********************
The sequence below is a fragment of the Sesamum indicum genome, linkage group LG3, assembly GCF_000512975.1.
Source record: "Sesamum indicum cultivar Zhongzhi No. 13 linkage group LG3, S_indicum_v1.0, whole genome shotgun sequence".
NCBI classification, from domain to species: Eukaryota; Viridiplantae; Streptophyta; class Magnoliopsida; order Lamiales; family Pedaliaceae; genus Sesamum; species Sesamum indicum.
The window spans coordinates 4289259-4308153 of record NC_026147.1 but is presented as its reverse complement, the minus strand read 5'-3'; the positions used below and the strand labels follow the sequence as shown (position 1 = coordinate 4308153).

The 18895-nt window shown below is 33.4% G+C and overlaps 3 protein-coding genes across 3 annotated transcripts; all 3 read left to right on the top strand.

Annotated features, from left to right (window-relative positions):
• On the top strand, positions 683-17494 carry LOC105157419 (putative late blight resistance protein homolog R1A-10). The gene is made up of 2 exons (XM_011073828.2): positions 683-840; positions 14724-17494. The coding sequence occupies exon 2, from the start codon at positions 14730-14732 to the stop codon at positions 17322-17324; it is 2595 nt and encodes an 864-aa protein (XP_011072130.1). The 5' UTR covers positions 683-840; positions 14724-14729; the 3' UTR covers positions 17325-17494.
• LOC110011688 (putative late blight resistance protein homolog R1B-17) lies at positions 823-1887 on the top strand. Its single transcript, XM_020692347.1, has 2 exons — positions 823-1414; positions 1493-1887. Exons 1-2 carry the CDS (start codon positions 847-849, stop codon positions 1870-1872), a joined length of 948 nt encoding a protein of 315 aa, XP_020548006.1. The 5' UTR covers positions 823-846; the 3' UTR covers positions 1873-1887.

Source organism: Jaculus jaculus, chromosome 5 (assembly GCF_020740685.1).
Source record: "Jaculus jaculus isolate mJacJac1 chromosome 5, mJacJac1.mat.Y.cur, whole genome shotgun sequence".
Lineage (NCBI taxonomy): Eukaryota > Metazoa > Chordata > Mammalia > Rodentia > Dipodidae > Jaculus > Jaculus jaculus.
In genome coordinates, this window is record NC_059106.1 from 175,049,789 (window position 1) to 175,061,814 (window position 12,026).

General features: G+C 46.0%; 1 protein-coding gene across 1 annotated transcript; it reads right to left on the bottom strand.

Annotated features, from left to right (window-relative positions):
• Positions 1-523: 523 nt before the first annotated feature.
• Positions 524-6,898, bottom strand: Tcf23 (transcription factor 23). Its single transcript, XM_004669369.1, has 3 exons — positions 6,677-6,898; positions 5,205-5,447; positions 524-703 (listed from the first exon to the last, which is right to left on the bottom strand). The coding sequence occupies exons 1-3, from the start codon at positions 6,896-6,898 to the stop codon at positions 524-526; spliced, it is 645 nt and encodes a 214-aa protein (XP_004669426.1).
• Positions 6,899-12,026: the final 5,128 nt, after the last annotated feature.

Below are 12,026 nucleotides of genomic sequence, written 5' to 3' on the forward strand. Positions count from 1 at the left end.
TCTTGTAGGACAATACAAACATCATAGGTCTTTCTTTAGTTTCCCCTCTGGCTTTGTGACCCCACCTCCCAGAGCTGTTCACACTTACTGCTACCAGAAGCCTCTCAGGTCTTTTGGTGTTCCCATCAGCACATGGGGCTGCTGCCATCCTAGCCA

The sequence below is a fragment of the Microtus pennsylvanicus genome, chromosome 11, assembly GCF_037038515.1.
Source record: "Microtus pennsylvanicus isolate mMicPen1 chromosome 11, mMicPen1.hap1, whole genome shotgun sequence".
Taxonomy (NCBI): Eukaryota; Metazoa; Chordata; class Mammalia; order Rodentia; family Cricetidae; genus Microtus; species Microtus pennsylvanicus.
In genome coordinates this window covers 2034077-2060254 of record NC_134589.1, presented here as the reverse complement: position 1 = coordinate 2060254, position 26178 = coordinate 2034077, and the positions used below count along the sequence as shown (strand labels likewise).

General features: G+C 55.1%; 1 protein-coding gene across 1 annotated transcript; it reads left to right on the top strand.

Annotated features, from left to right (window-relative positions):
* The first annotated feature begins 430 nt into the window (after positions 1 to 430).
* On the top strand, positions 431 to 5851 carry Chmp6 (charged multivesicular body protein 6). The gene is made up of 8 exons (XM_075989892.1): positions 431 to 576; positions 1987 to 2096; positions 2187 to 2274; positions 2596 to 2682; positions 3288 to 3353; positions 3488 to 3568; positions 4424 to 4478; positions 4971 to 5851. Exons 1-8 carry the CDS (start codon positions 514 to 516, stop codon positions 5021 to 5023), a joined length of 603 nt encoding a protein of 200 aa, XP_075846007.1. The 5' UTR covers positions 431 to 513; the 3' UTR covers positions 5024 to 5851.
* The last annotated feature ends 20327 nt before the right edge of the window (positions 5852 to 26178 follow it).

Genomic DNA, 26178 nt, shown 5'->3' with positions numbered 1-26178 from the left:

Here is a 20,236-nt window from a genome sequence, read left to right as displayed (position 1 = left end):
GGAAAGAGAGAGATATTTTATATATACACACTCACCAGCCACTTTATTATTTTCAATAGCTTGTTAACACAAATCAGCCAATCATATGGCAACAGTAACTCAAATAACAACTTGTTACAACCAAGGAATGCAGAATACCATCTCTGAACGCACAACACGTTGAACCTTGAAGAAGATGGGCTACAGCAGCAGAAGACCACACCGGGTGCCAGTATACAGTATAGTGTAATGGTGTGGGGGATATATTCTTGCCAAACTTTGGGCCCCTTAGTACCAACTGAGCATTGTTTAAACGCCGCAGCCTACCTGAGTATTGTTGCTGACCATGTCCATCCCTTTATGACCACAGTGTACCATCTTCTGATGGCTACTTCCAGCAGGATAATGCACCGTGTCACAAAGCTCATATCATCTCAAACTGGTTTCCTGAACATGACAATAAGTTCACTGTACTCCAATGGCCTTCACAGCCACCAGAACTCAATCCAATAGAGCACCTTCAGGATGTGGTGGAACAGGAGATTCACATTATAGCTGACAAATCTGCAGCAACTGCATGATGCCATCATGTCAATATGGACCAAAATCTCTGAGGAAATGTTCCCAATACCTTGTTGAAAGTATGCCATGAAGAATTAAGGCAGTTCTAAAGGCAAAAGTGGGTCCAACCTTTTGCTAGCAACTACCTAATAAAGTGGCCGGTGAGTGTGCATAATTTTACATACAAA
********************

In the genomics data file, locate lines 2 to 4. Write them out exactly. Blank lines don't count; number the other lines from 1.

Source record: "Sesamum indicum cultivar Zhongzhi No. 13 linkage group LG3, S_indicum_v1.0, whole genome shotgun sequence".
NCBI classification, from domain to species: Eukaryota; Viridiplantae; Streptophyta; class Magnoliopsida; order Lamiales; family Pedaliaceae; genus Sesamum; species Sesamum indicum.
The window spans coordinates 4289259-4308153 of record NC_026147.1 but is presented as its reverse complement, the minus strand read 5'-3'; the positions used below and the strand labels follow the sequence as shown (position 1 = coordinate 4308153).